Our research shows that the majority of organizations have unhealthy profiles, India being broadly similar to the rest of the world.

More than 50 per cent of organizations in India state that their execution is weak. The largest number of respondents, around 25 per cent, characterize their organization as suffering from a cluster of pathologies we place under the label ‘Passive-Aggressive’. The category takes its name from the organization’s quiet but tenacious resistance, in every way but openly to corporate directives. In Passive-Aggressive organizations, people pay those directives lip service, making only enough effort to appear compliant.

In contrast to responses from the healthiest resilient organizations, people working in Passive-Aggressive organizations feel strongly that they do not know which decisions they are responsible for, that no decision is ever final, that good information is hard to obtain, and that their performance is not accurately appraised.

In contrast, the Resilient organization gets these most important elements right – clarity of decision rights, no second guessing of decisions, free availability of the right information and accurate performance appraisals.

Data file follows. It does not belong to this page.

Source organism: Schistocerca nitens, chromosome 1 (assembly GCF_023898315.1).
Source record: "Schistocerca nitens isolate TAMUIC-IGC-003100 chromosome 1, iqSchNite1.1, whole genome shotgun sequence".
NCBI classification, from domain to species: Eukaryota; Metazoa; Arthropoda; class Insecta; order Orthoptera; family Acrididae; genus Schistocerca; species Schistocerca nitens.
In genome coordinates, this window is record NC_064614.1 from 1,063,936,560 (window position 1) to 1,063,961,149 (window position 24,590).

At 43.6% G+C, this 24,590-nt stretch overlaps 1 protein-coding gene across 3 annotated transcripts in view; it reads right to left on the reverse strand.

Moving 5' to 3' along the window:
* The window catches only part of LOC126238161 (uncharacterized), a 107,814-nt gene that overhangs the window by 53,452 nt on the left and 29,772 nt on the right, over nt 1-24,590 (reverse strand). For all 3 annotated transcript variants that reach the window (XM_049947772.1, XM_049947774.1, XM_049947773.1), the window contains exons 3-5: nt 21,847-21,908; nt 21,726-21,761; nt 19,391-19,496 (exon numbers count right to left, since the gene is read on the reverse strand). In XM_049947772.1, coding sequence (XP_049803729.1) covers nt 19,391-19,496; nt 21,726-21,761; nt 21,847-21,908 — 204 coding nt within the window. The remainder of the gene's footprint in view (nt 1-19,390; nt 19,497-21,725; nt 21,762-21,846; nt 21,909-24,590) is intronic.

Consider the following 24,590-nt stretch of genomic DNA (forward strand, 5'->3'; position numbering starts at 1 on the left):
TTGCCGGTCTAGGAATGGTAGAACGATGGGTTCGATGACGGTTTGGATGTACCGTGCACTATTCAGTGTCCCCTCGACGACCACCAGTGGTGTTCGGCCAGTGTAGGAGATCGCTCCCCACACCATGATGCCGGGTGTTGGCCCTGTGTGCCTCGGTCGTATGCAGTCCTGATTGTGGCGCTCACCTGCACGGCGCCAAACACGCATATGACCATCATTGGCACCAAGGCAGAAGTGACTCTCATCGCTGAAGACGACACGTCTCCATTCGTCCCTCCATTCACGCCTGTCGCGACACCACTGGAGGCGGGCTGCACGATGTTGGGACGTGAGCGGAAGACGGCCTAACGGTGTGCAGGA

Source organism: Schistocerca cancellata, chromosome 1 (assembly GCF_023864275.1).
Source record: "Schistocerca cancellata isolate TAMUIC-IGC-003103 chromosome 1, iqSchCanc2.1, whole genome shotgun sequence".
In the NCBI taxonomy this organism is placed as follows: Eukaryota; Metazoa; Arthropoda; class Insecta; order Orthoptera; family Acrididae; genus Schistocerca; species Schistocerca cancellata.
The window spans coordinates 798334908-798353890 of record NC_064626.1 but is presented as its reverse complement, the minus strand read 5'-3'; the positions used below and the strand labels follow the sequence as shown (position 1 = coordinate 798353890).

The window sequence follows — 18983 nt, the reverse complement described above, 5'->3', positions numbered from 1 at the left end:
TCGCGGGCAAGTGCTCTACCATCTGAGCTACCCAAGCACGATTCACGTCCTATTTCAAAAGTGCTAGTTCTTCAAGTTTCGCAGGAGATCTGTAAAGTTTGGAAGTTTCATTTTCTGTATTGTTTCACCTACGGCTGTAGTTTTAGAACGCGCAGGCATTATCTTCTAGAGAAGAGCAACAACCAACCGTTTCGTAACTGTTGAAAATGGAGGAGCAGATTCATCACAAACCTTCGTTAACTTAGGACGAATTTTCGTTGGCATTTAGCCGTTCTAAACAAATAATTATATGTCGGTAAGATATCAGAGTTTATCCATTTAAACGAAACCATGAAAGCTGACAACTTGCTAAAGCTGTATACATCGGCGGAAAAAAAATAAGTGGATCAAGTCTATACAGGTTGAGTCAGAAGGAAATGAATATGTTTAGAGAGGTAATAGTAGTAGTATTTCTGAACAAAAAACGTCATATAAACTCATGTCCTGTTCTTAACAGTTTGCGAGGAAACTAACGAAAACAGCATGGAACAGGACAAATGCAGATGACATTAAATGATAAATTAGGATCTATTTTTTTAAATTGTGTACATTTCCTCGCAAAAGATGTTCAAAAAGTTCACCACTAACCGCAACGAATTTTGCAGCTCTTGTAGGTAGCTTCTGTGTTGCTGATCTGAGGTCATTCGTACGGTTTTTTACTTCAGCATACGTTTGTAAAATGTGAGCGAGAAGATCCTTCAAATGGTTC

A Case in Point

A consumer products company we studied was founded by an entrepreneur who began by selling a single product, which became a great success. The founder made virtually every major decision not only about strategy but also about marketing, sales, and operations. When a couple of companies in a distant region became available for purchase, the company pounced on them. The founder put a Vice President in charge for overseeing both acquisitions, assuring the VP that his door would always be open. The VP believed that product development should be tailored to local markets and kept close to home. The founder reluctantly agreed to a pilot program in which a formulation of the product modified for local tastes would be developed with‘periodic’ oversight from headquarters.